Upcoming parliamentary and presidential polls are key to renewing the central government’s legitimacy. But the electoral process will also deepen Afghanistan’s ethnic and regional cleavages. In all likelihood, Afghanistan’s 2019 presidential elections, should they even take place, will boil down to a two-man race: Gulbuddin Hekmatyar on one side and a non-Pashtun on the other. With the specter of a Hekmatyar presidency, non-Pashtuns will revert not just to the ballot, but also the bullet.
If—or perhaps more accurately, when—the conflict in Afghanistan escalates over the next two years, it could bleed further into neighboring states, two which have hosted millions of Afghan refugees for four decades.
The Afghan war has dramatically changed the fabric of Pakistani society. Many Pakistanis, including top officials, regret their country’s participation in the anti-Soviet jihad. Since the summer, Pakistan’s civilian and military officials have consistently issued the same message to Washington: “Afghanistan war cannot be fought on Pakistani soil.” They show no inclination to sign up for a forever war. Instead, they want to engage the United States as a partner in producing a framework for a peace in Afghanistan that lasts beyond the attention spans of American political appointees and bureaucrats. In the absence of such a framework—which would involve enhancing border security, refugee repatriation, and reconciliation with the Taliban—the Pakistanis feel they need a plan B. Similarly, the Iranians and Russians engage the Taliban as they watch ISIS grow in their backyard, aided by the machinations of Afghan intelligence and Ghani’s misguided wars with warlords.
America’s plan A in Afghanistan ought to be a push for a regional solution to the conflict. The absence of such consultations—combined with the unraveling of Afghanistan—is actually deepening the anxieties of regional states about America’s actual aims in the country, where it has committed to an indefinite military presence.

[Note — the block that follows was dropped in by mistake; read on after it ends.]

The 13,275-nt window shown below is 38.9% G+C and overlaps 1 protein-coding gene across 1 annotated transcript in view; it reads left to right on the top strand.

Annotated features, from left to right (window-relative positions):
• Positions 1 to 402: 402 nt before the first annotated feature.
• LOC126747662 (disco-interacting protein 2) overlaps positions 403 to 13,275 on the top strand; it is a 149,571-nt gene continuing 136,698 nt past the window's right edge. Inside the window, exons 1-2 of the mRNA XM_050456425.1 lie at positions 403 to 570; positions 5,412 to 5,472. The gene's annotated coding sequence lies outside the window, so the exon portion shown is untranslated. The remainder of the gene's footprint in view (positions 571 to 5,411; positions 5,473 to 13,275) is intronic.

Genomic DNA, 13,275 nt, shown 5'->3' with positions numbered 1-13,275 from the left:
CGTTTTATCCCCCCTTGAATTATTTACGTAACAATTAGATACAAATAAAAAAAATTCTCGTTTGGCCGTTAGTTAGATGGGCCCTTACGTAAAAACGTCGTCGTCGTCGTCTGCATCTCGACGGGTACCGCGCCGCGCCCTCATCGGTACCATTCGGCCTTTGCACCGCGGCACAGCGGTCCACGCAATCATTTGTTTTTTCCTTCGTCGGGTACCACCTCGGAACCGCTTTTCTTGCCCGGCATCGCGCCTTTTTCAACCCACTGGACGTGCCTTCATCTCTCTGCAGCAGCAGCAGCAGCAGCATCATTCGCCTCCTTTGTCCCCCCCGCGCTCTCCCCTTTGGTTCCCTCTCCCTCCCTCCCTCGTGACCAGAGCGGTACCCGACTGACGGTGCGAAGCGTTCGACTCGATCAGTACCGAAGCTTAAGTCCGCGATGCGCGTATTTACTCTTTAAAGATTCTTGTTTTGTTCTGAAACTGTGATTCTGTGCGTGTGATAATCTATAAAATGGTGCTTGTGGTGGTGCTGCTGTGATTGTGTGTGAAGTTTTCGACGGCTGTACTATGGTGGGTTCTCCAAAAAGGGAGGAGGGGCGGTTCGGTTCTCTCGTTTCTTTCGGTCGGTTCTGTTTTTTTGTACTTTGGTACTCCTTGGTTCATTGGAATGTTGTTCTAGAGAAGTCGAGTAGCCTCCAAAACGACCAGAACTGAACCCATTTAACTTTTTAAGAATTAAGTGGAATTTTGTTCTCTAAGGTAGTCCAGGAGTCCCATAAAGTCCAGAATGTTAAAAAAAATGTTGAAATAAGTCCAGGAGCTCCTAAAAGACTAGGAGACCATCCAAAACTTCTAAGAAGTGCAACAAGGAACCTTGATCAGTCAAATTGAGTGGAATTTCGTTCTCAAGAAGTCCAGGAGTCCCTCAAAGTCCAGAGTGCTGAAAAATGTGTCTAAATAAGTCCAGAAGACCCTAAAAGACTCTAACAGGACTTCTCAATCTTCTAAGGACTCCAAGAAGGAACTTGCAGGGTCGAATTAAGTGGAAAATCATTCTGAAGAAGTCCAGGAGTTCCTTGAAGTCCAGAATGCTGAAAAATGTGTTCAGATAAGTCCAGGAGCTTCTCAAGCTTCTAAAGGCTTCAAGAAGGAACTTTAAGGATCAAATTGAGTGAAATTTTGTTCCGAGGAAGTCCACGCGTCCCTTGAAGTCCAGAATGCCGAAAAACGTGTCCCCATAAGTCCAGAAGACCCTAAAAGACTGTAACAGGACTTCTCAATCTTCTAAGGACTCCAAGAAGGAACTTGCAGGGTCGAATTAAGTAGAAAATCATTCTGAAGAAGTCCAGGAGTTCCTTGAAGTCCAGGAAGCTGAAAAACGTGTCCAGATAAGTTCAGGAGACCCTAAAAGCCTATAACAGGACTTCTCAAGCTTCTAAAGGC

There is growing opinion that the chaos in Afghanistan is by design—to justify a long-term U.S. presence to counter China, Iran and Pakistan, in concert with India.
In an interview with Russia Today, Hamid Karzai alleged that the United States was providing logistical support to ISIS in Afghanistan—a claim repeatedly made by Russian officials and some local Afghan power brokers. Oddly, the CIA-backed Taliban splinter Mullah Rasool group has issued a statement decrying the main Taliban group as Tehran-backed as the two groups battle near the border with Iran. In the wake of Secretary of Defense James Mattis’s criticism of the Belt and Road Initiative, Karzai also claimed that U.S. policy has now “realigned” as “more a power game than a fight against extremism,” cautioning India not to join an American conflict with China and Pakistan.
America has all the reason to work with Afghanistan’s neighbors and regional powers to prevent the emergence of a nasty hybrid ethnic, regional and sectarian war. But robust multilateralism goes against the instincts of Trump and his generals. And that is why if I were a betting man, I would make a wager that the Trump-Pence imbroglio in Afghanistan does not end well.
Arif Rafiq (@arifcrafiq) is president of Vizier Consulting, LLC, a political risk advisory company specializing in the Middle East and South Asia, and a nonresident fellow at the Middle East Institute.
Image: Afghan policemen try to rescue a child at the site of a suicide attack followed by a clash between Afghan forces and insurgents after an attack on a Shi'ite Muslim mosque in Kabul, Afghanistan, August 25, 2017. REUTERS/Omar Sobhani